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Spatiotemporally differential inhibition of pyramidal cells in the cat motor cortex.

  • Kang, Y
  • Kaneko, T
  • Ohishi, H
  • Endo, K
  • Araki, T
Published Article
Journal of neurophysiology
Publication Date
Jan 01, 1994
PMID: 7908955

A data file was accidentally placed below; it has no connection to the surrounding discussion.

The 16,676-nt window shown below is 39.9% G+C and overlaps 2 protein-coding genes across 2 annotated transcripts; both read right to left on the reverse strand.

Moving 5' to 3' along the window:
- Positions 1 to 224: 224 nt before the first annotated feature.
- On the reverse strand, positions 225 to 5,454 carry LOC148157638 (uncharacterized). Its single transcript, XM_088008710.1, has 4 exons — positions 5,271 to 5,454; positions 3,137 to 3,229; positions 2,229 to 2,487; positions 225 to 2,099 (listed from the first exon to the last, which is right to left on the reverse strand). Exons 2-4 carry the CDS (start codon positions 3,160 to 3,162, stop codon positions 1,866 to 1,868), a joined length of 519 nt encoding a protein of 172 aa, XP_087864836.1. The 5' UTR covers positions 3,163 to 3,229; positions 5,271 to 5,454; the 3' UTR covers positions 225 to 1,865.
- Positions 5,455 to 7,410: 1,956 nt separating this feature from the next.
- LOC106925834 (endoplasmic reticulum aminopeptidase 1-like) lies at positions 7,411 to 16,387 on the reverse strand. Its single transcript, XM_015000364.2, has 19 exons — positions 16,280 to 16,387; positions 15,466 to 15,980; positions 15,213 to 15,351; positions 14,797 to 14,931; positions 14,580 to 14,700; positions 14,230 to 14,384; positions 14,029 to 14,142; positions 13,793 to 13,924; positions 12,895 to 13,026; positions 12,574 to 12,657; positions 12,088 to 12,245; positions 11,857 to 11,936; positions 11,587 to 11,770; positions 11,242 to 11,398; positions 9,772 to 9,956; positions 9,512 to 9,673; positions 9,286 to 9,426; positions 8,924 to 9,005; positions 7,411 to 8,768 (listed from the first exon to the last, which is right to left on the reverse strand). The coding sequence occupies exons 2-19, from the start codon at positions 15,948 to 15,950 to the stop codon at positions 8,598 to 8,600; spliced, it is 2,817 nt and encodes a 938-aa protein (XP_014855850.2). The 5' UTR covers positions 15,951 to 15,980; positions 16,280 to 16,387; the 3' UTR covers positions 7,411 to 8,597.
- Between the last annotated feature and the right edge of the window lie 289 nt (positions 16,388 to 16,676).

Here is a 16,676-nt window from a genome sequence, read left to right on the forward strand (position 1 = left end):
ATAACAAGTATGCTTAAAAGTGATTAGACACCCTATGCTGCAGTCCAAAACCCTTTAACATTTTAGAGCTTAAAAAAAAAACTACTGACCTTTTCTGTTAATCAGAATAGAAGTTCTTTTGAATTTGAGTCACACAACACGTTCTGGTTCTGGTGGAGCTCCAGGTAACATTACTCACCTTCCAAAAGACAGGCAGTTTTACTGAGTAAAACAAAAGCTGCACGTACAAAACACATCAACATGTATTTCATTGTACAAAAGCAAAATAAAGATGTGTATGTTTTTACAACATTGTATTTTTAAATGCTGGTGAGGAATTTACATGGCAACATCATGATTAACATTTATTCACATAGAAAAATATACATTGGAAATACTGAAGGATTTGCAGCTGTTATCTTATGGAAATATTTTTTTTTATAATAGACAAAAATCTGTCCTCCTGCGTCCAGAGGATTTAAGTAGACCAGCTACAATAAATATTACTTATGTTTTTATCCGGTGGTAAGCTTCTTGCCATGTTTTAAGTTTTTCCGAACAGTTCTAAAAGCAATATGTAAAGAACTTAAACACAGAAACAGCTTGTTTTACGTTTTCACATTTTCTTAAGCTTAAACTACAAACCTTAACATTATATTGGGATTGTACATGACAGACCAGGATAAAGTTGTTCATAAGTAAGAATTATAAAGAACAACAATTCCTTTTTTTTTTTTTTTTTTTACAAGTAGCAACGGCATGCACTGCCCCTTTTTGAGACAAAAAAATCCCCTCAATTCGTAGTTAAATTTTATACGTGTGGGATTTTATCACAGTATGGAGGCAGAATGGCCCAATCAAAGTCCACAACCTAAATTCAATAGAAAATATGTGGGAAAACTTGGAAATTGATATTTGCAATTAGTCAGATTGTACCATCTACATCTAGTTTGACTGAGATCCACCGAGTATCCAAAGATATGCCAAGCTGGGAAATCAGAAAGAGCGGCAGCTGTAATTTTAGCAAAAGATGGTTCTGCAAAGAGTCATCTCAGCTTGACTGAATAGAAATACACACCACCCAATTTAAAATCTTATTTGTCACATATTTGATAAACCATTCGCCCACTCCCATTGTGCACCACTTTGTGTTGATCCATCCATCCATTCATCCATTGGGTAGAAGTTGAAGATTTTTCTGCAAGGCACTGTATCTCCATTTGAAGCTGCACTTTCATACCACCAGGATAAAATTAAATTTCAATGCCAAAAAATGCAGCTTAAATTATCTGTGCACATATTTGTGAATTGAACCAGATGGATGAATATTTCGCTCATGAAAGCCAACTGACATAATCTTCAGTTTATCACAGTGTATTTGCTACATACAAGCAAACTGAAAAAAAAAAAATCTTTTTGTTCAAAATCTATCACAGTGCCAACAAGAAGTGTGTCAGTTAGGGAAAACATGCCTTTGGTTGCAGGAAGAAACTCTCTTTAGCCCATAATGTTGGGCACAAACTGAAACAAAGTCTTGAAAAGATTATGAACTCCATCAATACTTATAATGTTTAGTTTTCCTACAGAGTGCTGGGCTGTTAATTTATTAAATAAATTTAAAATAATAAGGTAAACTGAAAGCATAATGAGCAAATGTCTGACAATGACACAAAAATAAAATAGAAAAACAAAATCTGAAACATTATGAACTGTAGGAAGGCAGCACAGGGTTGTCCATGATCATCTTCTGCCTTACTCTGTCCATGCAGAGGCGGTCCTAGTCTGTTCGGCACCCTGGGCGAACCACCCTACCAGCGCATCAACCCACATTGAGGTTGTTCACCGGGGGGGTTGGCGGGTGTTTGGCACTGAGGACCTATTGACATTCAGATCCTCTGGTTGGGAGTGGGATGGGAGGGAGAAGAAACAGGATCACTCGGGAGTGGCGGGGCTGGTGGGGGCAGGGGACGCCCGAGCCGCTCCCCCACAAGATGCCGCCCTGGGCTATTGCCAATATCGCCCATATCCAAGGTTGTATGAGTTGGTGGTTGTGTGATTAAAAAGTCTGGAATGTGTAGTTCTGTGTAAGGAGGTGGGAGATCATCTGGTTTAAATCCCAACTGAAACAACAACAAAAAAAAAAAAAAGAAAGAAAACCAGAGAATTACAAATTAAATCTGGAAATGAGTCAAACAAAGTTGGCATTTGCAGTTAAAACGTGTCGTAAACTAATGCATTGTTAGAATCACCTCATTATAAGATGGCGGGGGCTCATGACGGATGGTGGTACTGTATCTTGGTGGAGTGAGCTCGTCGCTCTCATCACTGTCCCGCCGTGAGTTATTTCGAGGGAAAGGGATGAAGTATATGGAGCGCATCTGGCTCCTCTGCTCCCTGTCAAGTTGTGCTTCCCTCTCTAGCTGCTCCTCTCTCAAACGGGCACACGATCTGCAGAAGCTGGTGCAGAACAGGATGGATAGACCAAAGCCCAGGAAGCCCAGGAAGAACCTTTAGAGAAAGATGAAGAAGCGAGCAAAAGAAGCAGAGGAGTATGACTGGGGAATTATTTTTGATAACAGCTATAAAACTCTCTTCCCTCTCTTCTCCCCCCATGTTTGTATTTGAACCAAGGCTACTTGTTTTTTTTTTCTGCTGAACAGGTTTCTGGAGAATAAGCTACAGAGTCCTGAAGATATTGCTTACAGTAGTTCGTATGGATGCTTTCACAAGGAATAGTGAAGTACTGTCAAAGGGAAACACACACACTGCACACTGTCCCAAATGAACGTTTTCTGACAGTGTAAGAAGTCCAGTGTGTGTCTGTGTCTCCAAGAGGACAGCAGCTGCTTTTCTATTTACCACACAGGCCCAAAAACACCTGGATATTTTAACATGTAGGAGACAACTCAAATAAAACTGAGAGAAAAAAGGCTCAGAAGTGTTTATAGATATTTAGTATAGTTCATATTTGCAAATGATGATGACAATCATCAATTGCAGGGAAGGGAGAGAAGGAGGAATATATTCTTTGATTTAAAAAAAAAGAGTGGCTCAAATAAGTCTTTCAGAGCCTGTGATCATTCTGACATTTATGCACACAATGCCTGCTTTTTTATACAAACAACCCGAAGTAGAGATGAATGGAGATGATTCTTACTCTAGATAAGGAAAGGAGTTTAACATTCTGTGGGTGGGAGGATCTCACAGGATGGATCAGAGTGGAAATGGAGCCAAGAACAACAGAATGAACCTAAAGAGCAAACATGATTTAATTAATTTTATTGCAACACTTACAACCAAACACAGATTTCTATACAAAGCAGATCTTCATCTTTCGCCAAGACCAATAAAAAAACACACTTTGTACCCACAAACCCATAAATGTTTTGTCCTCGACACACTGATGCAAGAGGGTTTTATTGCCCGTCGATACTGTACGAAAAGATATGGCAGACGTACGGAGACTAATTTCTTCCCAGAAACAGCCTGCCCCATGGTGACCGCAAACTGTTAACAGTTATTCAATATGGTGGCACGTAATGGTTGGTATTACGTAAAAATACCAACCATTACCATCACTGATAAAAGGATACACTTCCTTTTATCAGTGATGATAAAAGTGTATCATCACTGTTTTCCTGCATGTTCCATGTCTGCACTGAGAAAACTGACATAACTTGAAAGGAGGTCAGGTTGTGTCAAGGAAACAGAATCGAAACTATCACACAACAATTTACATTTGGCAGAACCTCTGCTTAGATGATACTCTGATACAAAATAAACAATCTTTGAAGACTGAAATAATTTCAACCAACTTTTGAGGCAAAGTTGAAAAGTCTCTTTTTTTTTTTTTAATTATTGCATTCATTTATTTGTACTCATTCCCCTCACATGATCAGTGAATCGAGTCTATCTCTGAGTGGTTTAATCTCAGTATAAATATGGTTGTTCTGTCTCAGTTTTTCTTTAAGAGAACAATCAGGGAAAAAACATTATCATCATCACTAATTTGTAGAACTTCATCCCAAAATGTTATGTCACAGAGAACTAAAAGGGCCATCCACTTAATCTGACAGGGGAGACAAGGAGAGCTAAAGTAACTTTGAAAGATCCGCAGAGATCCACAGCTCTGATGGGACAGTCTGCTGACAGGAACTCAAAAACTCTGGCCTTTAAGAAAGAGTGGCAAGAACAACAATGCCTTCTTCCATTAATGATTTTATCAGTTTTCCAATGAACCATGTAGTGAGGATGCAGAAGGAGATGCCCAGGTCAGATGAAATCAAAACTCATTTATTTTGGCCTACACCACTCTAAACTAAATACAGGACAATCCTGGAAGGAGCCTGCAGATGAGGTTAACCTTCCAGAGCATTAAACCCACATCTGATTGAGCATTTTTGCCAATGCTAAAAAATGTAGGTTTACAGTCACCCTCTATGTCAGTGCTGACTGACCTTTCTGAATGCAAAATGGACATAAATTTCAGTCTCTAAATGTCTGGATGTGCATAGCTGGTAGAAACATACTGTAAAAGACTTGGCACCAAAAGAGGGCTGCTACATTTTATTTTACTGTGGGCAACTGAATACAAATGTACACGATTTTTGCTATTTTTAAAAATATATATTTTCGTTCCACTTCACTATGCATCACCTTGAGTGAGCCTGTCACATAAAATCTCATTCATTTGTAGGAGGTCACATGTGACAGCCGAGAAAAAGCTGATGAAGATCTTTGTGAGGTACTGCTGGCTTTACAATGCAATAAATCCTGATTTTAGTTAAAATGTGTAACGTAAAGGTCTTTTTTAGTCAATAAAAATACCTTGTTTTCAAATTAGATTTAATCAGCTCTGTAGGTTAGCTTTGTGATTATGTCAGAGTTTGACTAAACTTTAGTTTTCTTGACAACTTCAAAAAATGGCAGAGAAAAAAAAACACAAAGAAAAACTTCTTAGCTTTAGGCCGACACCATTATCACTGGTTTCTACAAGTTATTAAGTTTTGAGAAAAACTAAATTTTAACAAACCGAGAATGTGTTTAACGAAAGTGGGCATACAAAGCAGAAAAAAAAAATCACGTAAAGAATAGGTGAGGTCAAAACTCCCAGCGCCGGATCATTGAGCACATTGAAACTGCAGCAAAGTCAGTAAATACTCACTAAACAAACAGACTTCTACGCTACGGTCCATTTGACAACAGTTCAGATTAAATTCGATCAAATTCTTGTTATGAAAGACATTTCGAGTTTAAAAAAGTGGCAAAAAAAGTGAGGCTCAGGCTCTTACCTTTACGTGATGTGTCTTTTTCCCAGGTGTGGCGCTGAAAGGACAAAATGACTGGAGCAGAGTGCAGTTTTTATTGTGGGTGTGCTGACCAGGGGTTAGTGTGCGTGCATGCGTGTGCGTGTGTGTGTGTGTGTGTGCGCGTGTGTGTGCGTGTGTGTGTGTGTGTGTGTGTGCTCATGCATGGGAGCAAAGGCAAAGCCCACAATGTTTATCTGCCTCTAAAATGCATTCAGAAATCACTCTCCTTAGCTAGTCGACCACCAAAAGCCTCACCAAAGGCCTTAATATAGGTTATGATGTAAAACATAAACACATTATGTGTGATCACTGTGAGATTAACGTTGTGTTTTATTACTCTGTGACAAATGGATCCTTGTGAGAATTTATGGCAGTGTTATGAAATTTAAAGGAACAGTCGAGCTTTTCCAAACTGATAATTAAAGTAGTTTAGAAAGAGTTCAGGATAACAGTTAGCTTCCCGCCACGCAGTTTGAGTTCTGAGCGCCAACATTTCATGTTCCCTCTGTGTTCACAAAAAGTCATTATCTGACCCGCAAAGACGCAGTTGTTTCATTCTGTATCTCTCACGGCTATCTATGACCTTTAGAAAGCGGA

1. The spatiotemporal pattern of inhibition in the cat motor cortex was studied in in vitro slice preparations in the presence of 6-cyano-7-nitroquinoxaline-2,3-dione (CNQX) and 2-amino-5-phosphonovaleric acid (APV). 2. After intracortical microstimulation (0.5-6 microA), fast and slow inhibitory postsynaptic potentials (IPSPs) were produced in layers II-VI pyramidal cells and selectively reduced with bicuculline methiodide and phaclofen, respectively. 3. Fast IPSPs were maximally produced by stimulation of the same layer where their cell bodies were located, and they decreased in amplitude as the more superficial layer was stimulated. In contrast, slow IPSPs were maximally produced by stimulation of layer II regardless of the location of the recorded pyramidal cell and decreased in amplitude as the deeper layer was stimulated. 4. The reduction of amplitude of fast IPSPs, in response to a vertical shift of the stimulation site toward more superficial layers, was always correlated with an increase in rise time and with a shift of the reversal potential to a more hyperpolarized level. 5. When the stimulation site was moved horizontally to the more lateral site, fast IPSPs increased in latency and decreased in amplitude gradually without appreciable changes in rise time. Fast IPSPs could be evoked from horizontally remote sites of up to 800-1,200 microns. 6. Inhibitory interneurons, which are responsible for evoking fast IPSPs, appear to be distributed through almost all layers to send horizontally spreading parallel axons making synaptic contacts at different electrotonic distances along apical dendrites of single pyramidal cells. 7. Horizontal spreads were much less in slow IPSPs (< 340-680 microns). The time-to-peak of slow IPSPs produced in layer V pyramidal cells (159.5 +/- 6.8 ms, mean +/- SD, n = 10) was significantly (P < 0.0001) longer than that in layers II and III pyramidal cells (128.5 +/- 7.5 ms, n = 7). Asymmetric reversal properties of slow IPSPs were seen, suggesting the spatial dispersion of synaptic inputs along apical dendrites of pyramidal cells. 8. In layer V pyramidal cells, the time-to-peak of slow IPSPs decreased with increasing membrane hyperpolarization, indicating that the later portion of slow IPSPs was more sensitive to the membrane-potential change than the early portion. This further indicates that the late portion of slow IPSPs is generated at synapses on the more proximal dendrite of pyramidal cells than the early portion, contrary to that expected from the Rall's model of passive dendrite under the condition of synchronous inputs.(ABSTRACT TRUNCATED AT 400 WORDS)

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